Children as young as eight, working in the tanneries of Bangladesh producing leather that is in demand across Europe and the USA, are exposed to toxic chemical cocktails that are likely to shorten their lives, according to a new report.
Approximately 90% of those who live and work in the overcrowded urban slums of Hazaribagh and Kamrangirchar, where hazardous chemicals are discharged into the air, streets and river, die before they reach 50, according to the World Health Organisation.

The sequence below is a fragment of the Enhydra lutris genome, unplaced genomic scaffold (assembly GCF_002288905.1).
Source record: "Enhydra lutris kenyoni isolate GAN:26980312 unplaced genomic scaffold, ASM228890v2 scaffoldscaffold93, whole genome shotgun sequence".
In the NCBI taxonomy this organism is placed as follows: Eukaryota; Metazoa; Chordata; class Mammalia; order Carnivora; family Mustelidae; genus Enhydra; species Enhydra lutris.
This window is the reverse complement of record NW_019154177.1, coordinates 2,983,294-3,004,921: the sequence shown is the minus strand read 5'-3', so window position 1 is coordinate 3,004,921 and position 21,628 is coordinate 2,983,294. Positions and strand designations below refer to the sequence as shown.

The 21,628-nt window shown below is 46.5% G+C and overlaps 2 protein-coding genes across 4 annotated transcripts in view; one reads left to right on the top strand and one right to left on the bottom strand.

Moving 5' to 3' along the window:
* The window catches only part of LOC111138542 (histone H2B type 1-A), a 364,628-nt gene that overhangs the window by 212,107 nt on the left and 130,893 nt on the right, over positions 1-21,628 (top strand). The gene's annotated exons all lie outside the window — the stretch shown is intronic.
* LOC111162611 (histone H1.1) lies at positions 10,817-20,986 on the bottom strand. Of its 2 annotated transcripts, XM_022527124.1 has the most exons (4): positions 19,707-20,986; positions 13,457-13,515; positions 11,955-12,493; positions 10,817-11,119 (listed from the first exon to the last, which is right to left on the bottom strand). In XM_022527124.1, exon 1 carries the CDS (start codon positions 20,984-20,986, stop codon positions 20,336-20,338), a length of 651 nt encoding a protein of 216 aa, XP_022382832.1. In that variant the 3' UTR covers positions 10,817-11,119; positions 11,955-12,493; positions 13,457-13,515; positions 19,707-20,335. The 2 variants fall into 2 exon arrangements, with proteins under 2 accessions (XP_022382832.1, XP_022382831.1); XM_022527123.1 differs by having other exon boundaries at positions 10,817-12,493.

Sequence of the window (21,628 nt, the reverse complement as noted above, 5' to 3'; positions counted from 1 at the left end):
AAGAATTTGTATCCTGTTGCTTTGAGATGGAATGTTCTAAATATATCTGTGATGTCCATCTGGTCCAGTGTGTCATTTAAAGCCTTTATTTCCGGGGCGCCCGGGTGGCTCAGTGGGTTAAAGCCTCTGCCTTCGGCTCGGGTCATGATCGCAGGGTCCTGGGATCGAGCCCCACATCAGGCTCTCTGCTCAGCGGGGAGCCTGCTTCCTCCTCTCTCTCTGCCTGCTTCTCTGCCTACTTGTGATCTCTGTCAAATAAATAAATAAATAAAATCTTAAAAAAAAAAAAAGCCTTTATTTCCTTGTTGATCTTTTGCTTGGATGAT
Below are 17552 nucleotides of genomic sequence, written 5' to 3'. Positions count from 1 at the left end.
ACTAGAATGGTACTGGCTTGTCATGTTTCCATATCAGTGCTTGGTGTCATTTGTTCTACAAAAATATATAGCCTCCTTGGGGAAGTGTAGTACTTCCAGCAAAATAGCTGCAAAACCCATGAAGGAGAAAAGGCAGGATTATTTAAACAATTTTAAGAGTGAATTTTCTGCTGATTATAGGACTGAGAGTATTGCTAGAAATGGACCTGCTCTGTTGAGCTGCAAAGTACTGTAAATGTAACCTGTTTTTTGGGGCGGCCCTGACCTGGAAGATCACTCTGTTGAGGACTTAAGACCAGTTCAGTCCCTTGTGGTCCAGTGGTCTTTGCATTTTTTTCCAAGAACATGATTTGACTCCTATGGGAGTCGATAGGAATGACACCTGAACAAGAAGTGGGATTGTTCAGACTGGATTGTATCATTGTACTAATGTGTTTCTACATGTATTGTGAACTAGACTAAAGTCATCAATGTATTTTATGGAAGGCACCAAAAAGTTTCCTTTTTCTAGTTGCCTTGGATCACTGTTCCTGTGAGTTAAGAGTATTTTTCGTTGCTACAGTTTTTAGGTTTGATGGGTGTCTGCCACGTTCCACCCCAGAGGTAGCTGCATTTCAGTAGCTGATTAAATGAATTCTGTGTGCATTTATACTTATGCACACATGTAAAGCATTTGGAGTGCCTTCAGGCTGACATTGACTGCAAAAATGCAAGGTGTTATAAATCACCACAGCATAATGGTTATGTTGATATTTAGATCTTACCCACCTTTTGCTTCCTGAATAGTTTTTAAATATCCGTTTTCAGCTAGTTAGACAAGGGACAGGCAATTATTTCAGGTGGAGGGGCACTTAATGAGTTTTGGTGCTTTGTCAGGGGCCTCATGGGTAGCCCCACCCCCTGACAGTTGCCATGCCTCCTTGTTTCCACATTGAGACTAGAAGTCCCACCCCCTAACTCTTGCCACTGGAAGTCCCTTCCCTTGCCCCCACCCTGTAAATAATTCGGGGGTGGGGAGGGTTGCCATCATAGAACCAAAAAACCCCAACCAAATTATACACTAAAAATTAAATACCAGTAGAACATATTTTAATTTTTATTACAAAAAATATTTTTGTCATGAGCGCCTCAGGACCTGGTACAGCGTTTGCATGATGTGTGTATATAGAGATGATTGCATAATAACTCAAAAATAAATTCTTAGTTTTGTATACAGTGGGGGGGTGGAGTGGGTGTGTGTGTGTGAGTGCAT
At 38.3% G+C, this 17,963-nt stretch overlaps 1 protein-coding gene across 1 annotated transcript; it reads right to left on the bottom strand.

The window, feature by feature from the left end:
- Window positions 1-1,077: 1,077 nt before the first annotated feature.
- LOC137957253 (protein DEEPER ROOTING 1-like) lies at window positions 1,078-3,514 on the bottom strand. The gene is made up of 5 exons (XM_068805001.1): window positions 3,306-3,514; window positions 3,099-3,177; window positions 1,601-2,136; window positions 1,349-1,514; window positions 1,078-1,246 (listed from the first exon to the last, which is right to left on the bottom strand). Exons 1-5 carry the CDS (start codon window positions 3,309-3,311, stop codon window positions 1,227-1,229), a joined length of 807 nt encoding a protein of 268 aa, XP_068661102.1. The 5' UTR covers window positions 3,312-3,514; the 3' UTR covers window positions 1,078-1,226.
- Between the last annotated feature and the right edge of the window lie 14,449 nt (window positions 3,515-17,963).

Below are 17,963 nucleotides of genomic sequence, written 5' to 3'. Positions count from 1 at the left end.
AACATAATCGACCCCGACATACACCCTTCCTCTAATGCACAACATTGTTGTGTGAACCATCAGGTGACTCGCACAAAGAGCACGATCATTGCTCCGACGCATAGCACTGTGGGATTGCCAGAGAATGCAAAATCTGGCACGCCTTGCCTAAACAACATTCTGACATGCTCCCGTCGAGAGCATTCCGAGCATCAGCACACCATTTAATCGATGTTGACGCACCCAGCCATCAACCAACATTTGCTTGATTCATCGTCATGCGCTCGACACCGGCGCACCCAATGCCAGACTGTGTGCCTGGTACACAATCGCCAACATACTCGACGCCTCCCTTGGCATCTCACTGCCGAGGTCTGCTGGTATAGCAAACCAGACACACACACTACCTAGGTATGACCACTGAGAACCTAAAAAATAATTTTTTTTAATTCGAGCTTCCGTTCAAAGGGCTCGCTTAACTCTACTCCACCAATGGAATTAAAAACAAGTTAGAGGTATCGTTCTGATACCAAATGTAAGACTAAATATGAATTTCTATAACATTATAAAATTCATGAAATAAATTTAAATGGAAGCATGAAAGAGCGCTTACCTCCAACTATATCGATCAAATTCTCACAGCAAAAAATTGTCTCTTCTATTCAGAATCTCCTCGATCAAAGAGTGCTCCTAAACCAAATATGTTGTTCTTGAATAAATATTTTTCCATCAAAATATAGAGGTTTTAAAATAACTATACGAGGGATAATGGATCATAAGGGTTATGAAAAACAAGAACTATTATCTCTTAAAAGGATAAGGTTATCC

The river runs black: pollution from Bangladesh's tanneries – in pictures
Their plight spurred the volunteer doctors of Médecins Sans Frontières (MSF) to set up clinics in the area to diagnose and treat those who are the victims of their workplace. It is, says a paper published in BMJ Case Reports, “the first time they have intervened in an area for reasons other than natural disasters or war”.
MSF’s intervention was triggered by “the widespread industrial negligence and apathy of owners of tanneries and other hazardous material factories” towards the more than 600,000 largely migrant population who have no access to government-funded healthcare.